Sugar Imports From Mexico Depend on Tariffs as U.S. Harvest Turns Sour — Panjiva
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Sugar Imports From Mexico Depend on Tariffs as U.S. Harvest Turns Sour

Ags - Softs 103 Consumer Staples 508 Mexico 606 Tariffs 1510 U.S. 3991

U.S. sugar imports are set to surge after bad weather caused a 10% drop in the harvest in 2019, NPR reports, leading to potential extra orders from Brazil, Mexico and Thailand. 

U.S. imports already climbed by 17.4% year over year in October after falling by 16.0% in 3Q and by 7.3% in the past 12 months, Panjiva data shows.

Shipments from Mexico represented 37.1% of the total in the past 12 months. Yet, they have fallen by 53.6% year over year in October. India might become a source after the government there expanded its support for sugar subsidies, as outlined in Panjiva’s research of Jul. 16, though they have been minimal so far.

SUGAR IMPORTS SURGE, MEXICO MISSES OUT

Chart segments U.S. sugar imports by origin on a monthly and three-month average basis.  Source: Panjiva

Imports from Mexico are complicated by the uncertain status of a sugar tariff suspension agreement that is having to be revisited after a Court of International Trade ruling in October. That leaves some doubt as to whether importers will be able to depend on Mexico as a source of supply going forward.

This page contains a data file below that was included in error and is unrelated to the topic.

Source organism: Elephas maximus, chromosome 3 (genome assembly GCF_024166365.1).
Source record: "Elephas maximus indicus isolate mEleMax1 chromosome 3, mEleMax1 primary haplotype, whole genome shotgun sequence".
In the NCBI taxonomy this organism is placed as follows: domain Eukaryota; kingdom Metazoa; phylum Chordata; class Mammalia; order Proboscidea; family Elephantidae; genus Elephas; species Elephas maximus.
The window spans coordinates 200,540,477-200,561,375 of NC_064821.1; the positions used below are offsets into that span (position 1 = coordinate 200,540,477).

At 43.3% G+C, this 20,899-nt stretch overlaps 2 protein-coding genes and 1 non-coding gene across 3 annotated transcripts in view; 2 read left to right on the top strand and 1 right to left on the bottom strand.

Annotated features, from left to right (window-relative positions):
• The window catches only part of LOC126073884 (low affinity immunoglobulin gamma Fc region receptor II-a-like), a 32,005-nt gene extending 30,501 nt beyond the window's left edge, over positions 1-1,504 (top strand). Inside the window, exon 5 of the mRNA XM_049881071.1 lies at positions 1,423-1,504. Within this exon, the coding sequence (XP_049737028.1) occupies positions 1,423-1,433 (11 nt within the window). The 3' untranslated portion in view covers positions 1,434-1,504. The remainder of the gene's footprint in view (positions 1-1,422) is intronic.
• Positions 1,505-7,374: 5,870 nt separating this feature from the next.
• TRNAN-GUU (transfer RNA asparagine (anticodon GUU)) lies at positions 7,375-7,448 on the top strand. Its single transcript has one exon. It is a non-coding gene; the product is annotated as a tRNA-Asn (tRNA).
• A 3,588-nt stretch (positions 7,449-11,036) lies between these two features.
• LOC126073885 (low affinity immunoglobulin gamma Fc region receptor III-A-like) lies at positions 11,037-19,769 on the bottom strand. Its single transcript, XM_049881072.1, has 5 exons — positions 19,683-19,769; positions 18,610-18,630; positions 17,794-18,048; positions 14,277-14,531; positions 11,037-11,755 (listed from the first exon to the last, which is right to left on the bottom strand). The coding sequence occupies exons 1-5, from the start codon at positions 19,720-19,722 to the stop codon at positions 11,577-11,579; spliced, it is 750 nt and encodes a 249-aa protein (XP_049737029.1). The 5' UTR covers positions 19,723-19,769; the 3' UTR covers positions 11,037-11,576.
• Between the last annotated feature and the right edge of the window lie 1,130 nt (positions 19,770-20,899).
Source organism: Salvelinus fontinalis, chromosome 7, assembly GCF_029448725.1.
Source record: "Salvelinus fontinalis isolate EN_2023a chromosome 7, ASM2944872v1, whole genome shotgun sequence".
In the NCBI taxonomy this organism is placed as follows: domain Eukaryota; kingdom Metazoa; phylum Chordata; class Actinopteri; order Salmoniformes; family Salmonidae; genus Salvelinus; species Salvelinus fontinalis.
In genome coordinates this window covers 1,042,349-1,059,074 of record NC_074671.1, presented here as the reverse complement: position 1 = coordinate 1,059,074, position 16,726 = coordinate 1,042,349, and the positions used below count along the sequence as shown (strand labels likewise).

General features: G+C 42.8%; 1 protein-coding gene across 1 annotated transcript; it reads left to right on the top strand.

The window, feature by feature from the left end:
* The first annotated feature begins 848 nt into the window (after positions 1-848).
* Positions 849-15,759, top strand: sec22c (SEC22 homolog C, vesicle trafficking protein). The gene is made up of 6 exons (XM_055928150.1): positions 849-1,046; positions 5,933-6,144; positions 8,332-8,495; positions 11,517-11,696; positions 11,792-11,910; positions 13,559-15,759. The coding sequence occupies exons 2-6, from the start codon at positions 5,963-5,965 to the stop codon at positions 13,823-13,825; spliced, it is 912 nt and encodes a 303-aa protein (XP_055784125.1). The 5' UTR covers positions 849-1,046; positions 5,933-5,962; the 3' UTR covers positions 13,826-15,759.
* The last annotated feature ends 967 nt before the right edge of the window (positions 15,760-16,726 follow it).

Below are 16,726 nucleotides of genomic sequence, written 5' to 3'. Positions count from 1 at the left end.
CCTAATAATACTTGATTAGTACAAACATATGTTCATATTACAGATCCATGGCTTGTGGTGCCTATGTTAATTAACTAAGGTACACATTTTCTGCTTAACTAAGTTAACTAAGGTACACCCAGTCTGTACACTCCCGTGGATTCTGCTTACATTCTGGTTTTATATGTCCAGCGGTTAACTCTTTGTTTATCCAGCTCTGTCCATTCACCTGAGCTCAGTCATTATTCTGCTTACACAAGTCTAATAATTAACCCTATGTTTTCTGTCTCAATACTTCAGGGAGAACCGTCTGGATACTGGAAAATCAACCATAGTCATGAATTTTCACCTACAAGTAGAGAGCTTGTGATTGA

The leading U.S. importer of sugar from Mexico in the 12 months to Sept. 30 was CSC with 29.3% of the total after a 20.8% surge in 3Q. That was followed by Sucres et Denrees ( Sucden) 15.6% of total after 398% surge though it is a seasonal shipper so timing rather than demand may be the driver of the jump in shipments. Shipments by CSC and Sucden were partly offset by a slump in shipments by ED&F Man which now represent just 6.3% of the total.

SUCDEN SHOOTS PAST CSC AS LARGEST SUGAR SUPPLIER IN 3Q

Chart segments Mexican sugar exports to the U.S. by consignee on a monthly and three-month average basis.  Source: Panjiva

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